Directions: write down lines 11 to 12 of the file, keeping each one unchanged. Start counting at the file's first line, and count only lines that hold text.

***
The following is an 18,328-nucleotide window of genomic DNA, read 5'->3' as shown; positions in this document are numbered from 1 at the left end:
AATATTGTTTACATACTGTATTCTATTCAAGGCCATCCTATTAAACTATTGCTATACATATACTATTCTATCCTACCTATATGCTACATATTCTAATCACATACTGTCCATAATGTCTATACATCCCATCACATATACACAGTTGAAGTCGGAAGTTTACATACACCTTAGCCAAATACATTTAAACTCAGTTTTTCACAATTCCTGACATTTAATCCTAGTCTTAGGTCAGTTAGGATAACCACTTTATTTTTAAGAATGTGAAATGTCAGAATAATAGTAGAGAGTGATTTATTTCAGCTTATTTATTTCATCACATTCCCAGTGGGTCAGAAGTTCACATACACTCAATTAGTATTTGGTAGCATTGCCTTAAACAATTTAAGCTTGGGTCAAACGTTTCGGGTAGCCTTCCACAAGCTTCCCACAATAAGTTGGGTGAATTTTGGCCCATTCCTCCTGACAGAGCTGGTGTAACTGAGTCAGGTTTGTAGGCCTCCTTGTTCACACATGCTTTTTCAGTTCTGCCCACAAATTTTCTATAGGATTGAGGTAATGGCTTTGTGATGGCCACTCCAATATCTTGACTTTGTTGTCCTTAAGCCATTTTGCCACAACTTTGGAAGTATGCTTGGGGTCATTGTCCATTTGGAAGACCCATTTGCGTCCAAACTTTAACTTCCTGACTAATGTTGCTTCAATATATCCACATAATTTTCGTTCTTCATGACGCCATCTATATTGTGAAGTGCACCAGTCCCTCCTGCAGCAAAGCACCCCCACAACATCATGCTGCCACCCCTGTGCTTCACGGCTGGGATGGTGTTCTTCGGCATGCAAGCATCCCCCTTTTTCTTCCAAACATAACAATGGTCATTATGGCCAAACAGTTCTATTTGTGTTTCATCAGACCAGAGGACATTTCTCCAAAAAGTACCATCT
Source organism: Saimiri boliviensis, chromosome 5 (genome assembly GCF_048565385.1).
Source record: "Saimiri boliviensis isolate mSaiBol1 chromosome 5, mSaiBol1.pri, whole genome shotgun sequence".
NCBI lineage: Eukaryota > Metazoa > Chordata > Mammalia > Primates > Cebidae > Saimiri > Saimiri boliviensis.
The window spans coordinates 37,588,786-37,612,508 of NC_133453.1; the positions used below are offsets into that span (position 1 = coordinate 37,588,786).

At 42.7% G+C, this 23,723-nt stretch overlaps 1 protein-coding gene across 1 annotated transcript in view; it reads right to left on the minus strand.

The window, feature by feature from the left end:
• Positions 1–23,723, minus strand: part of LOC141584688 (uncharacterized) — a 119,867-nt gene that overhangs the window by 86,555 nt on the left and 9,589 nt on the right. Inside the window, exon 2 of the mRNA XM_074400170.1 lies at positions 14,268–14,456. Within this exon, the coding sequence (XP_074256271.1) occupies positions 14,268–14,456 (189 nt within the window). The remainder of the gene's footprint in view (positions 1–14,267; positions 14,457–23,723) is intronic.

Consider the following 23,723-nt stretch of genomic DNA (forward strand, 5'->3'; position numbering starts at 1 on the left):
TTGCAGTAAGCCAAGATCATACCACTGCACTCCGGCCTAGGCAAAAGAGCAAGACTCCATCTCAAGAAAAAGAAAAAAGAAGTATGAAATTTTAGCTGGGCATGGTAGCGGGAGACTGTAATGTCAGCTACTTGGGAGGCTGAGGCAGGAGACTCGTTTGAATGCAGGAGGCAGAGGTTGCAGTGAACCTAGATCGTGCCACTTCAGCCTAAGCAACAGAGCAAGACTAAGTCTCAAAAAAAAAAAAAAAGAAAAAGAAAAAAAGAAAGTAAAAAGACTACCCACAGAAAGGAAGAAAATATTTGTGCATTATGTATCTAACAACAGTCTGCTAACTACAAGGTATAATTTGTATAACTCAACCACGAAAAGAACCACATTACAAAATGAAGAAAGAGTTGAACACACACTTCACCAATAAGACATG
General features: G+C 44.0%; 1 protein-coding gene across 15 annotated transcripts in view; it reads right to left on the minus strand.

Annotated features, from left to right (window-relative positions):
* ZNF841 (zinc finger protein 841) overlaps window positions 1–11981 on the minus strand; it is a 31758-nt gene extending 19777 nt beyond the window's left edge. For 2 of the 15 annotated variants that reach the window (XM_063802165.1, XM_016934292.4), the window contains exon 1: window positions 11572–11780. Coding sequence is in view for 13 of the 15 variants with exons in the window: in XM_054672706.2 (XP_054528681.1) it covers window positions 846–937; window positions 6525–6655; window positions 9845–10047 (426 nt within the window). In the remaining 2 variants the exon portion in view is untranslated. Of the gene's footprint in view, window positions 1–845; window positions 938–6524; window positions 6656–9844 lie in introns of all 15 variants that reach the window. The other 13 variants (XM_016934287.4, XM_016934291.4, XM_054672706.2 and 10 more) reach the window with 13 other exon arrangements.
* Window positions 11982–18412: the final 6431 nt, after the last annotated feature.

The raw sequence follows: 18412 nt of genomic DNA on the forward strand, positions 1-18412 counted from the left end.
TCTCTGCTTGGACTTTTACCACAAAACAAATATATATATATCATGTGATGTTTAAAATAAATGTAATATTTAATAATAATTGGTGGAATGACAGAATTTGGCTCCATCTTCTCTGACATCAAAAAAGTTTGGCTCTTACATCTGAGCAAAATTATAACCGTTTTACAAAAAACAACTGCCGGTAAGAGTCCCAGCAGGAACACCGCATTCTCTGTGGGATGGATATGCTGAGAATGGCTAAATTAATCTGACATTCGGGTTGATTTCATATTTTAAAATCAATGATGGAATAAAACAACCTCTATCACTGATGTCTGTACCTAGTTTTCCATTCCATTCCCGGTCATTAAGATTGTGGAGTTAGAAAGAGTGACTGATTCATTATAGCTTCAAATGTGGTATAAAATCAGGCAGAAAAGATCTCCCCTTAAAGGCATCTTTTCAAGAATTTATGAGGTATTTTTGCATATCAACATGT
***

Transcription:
TTGCAGTAAGCCAAGATCATACCACTGCACTCCGGCCTAGGCAAAAGAGCAAGACTCCATCTCAAGAAAAAGAAAAAAGAAGTATGAAATTTTAGCTGGGCATGGTAGCGGGAGACTGTAATGTCAGCTACTTGGGAGGCTGAGGCAGGAGACTCGTTTGAATGCAGGAGGCAGAGGTTGCAGTGAACCTAGATCGTGCCACTTCAGCCTAAGCAACAGAGCAAGACTAAGTCTCAAAAAAAAAAAAAAAGAAAAAGAAAAAAAGAAAGTAAAAAGACTACCCACAGAAAGGAAGAAAATATTTGTGCATTATGTATCTAACAACAGTCTGCTAACTACAAGGTATAATTTGTATAACTCAACCACGAAAAGAACCACATTACAAAATGAAGAAAGAGTTGAACACACACTTCACCAATAAGACATG
General features: G+C 44.0%; 1 protein-coding gene across 15 annotated transcripts in view; it reads right to left on the minus strand.